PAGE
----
Protecting Data Online in the New Normal
The Covid-19 pandemic has undeniably taken a toll on everyone’s daily activities and long term plans. Through the implementation of periodic quarantines, economic damage among countries has been mitigated by reducing disease transmission. However, there had been a trade off.
Reports show that cyberattacks have risen 600% as a result of the pandemic! Therefore, protecting data online could not be more overemphasized in the “new normal” we are in. And although a large portion of this statistics is from data breaches among business organizations, private individuals should not be complacent.
Here are some simple ways on how to improve your data security:
Know your status
You can only take appropriate steps in improving your system if you know whether or not any of your data has been compromised. A simple method is by keying in your email or phone number on a data breach detector engine such as Have I Been Pwned?
This site will give you a diagnosis if your personal data has been subjected on past data breaches, mainly from apps, websites, or programs you sign in or access.
Take time to read privacy policies
Taking appropriate actions in protecting data online necessitates knowledge on how and why your data can be utilized. Verily, these information can be found on the privacy policies. Reading these statements should remind you that there may be several companies which are using your data in ways you might not willingly consent to.
Also Read: What is Social Engineering and How Does it Work?
Pay attention to passwords
Passwords are your frontliners in cybersecurity. If you are using the same version of the same password across your accounts, it is like having 1 soldier to guard your whole flank.
A study back in 2019 reveals that about 75% of users have the same password for every account. But nowadays, most of us can admit that this is not a great idea. However, this is not reflective of user behavior as another study found out that although 91% of users online know that reusing a password is a bad idea, 61% still do it anyway.
Consider investing in a password manager especially if you have multiple accounts, both personal and business. A password manager is a software that creates unique secure passwords for all your accounts and stores them in one place. This eliminates the need for you to track numerous complicated passwords.
Beware of phishing scams
Recent data shows that phishing scam is still the most rampant cybersecurity threat in the new normal. This has been tied up to the frequency of cyberattacks rising significantly, more than doubling from 2019 to 2021 with 214,324 reported attacks.
In simple definition, phishing scam is a method used by criminals to fraudulently obtain your private personal data and/or banking information. It involves the use of an email or a text message that is posed to come from a legitimate party such as bank, insurance, or phone company, with the goal of soliciting personal data and exploiting such.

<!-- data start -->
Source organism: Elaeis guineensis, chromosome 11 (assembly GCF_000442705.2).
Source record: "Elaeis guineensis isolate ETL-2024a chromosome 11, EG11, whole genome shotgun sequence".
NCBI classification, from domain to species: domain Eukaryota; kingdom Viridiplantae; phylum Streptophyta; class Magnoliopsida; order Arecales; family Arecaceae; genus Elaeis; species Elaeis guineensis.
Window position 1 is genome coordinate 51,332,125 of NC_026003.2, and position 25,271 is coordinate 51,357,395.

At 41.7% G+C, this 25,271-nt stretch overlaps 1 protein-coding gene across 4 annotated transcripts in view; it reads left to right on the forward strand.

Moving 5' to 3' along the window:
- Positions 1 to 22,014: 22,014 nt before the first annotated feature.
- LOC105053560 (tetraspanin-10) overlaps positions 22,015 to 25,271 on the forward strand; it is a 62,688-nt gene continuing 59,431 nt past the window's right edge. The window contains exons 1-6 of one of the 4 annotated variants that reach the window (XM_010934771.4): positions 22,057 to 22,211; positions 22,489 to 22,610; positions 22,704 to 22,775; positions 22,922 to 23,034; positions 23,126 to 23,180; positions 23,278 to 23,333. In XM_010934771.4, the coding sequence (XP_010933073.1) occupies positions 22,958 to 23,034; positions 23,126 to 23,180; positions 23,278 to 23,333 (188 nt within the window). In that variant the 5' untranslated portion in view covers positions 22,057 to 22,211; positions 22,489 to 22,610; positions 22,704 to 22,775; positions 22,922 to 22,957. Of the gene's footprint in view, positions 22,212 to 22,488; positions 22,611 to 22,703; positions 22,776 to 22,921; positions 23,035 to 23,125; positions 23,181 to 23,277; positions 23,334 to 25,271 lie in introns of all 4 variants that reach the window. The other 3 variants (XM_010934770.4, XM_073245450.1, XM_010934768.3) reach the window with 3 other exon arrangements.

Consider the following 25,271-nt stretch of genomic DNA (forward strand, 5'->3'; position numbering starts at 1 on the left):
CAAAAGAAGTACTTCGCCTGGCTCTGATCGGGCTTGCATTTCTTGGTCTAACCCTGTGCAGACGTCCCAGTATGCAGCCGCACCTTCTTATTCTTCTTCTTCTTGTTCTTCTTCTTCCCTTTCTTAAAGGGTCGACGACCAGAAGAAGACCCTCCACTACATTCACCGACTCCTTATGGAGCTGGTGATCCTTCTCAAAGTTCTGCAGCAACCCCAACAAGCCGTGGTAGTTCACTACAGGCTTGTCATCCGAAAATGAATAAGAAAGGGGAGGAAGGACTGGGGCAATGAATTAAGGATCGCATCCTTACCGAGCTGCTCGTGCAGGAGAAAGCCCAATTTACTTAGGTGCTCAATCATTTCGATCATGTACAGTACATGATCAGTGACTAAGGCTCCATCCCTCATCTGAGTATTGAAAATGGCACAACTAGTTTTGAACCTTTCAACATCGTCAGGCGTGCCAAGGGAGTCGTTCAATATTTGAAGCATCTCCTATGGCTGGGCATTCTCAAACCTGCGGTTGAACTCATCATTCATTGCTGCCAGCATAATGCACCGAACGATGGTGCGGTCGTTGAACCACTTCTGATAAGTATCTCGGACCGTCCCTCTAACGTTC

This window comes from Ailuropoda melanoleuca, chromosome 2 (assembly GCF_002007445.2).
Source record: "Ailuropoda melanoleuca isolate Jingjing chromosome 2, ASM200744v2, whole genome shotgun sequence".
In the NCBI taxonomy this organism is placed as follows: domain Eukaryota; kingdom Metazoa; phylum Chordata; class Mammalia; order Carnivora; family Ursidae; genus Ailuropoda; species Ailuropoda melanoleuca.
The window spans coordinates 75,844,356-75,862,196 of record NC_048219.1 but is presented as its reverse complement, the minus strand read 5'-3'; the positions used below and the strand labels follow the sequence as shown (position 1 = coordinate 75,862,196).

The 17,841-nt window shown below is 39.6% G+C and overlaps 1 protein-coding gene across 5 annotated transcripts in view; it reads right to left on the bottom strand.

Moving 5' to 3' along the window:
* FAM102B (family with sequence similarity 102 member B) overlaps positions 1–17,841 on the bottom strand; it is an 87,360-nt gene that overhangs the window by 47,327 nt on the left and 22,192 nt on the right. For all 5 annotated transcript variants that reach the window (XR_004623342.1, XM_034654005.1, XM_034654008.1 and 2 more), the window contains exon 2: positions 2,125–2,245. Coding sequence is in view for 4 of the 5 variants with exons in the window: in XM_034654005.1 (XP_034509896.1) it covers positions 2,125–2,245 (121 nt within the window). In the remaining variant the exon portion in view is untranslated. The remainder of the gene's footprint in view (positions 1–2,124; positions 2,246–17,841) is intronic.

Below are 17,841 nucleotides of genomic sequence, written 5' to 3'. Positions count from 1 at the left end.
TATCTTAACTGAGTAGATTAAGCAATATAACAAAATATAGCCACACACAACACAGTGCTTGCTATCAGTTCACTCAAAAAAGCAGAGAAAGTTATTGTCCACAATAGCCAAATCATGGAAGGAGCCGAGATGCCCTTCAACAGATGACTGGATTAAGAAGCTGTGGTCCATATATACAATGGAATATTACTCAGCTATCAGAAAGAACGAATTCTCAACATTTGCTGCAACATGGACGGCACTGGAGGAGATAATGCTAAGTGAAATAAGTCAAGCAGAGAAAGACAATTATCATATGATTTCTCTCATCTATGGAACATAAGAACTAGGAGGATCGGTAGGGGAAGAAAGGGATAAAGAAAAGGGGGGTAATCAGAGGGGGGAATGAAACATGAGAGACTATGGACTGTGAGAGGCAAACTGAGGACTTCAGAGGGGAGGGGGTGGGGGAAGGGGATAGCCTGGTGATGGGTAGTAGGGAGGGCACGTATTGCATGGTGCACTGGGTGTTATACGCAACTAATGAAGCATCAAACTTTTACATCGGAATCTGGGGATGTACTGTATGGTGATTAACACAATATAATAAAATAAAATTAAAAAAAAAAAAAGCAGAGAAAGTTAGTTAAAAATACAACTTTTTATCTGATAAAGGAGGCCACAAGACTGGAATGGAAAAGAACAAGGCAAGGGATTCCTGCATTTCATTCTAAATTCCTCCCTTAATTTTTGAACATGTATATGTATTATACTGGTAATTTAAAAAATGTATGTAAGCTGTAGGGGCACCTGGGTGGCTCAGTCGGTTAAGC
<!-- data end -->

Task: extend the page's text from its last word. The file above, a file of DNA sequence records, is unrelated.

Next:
As these scams continue to be more and more sophisticated and well-crafted, protecting data online has been quite a challenge. That’s why it can be prudent to always approach unsolicited messages with the right amount of skepticism.
Public Wi-Fi can be dangerous
While cafes can be a good place to do some remote work, it is advised that you avoid using their wi-fi, or any public wi-fi for that matter. This open-access makes it extremely easier for hackers to access your devices and exploit your personal data.
The best remedy is to create a hotspot with your phone by using your cellular data. If the Wi-fi of the establishment is password protected, you may also connect, but do so with caution.
If you really have to connect to a public Wi-Fi, refrain from logging onto any website or app that contains your sensitive information such as banking and medical records.
To add another layer of protection, consider using a VPN to further protect your privacy while online. A Virtual Private Network will create just that, a private work connection that masks your IP address and makes it untraceable.
These are just few ways on how you can buff your security online. New circumstances such as remote working could easily entail trade-offs with our privacy and data security. Only when you have sufficient awareness and information could you ensure the safety of your sensitive private data and afford a clear peace of mind.
Also Read: The Top 4W’s of Ethical Hacking
A DPO can help
An outsourced Data Protection Officer (DPO) oversees data protection responsibilities and ensures that organizations comply with the Personal Data Protection Act (PDPA). Furthermore, every organization’s DPO should be able to curb any instances of data breaches as it is the officer responsible for maintaining the positive posture of an organization’s cybersecurity.
DPOs complement the efforts of organizations in making sure that the organisation’s email environment is safe from any threat actor who wants to infiltrate its servers and system in general. It also ensures that policies are set in place and employees are well aware of the danger that may arise in this new normal that everyone is still adjusting to.